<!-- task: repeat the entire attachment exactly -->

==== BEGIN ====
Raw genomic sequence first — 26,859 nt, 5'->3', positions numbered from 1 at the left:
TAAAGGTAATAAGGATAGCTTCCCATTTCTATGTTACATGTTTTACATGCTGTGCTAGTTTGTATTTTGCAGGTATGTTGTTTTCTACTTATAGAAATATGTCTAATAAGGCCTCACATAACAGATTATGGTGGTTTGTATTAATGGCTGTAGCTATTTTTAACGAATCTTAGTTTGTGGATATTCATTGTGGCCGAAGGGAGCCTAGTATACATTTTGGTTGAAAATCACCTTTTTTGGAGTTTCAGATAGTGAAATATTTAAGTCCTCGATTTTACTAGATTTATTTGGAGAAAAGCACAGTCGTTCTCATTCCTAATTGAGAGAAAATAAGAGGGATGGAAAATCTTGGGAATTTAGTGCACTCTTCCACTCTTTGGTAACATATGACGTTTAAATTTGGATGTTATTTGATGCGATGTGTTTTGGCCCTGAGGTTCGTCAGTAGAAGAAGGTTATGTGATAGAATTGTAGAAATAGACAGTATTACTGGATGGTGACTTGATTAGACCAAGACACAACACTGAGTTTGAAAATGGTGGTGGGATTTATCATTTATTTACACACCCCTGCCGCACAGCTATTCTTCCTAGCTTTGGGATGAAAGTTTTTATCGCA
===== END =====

Raw genomic sequence first — 26,859 nt, 5'->3', positions numbered from 1 at the left:
TAAAGGTAATAAGGATAGCTTCCCATTTCTATGTTACATGTTTTACATGCTGTGCTAGTTTGTATTTTGCAGGTATGTTGTTTTCTACTTATAGAAATATGTCTAATAAGGCCTCACATAACAGATTATGGTGGTTTGTATTAATGGCTGTAGCTATTTTTAACGAATCTTAGTTTGTGGATATTCATTGTGGCCGAAGGGAGCCTAGTATACATTTTGGTTGAAAATCACCTTTTTTGGAGTTTCAGATAGTGAAATATTTAAGTCCTCGATTTTACTAGATTTATTTGGAGAAAAGCACAGTCGTTCTCATTCCTAATTGAGAGAAAATAAGAGGGATGGAAAATCTTGGGAATTTAGTGCACTCTTCCACTCTTTGGTAACATATGACGTTTAAATTTGGATGTTATTTGATGCGATGTGTTTTGGCCCTGAGGTTCGTCAGTAGAAGAAGGTTATGTGATAGAATTGTAGAAATAGACAGTATTACTGGATGGTGACTTGATTAGACCAAGACACAACACTGAGTTTGAAAATGGTGGTGGGATTTATCATTTATTTACACACCCCTGCCGCACAGCTATTCTTCCTAGCTTTGGGATGAAAGTTTTTATCGCA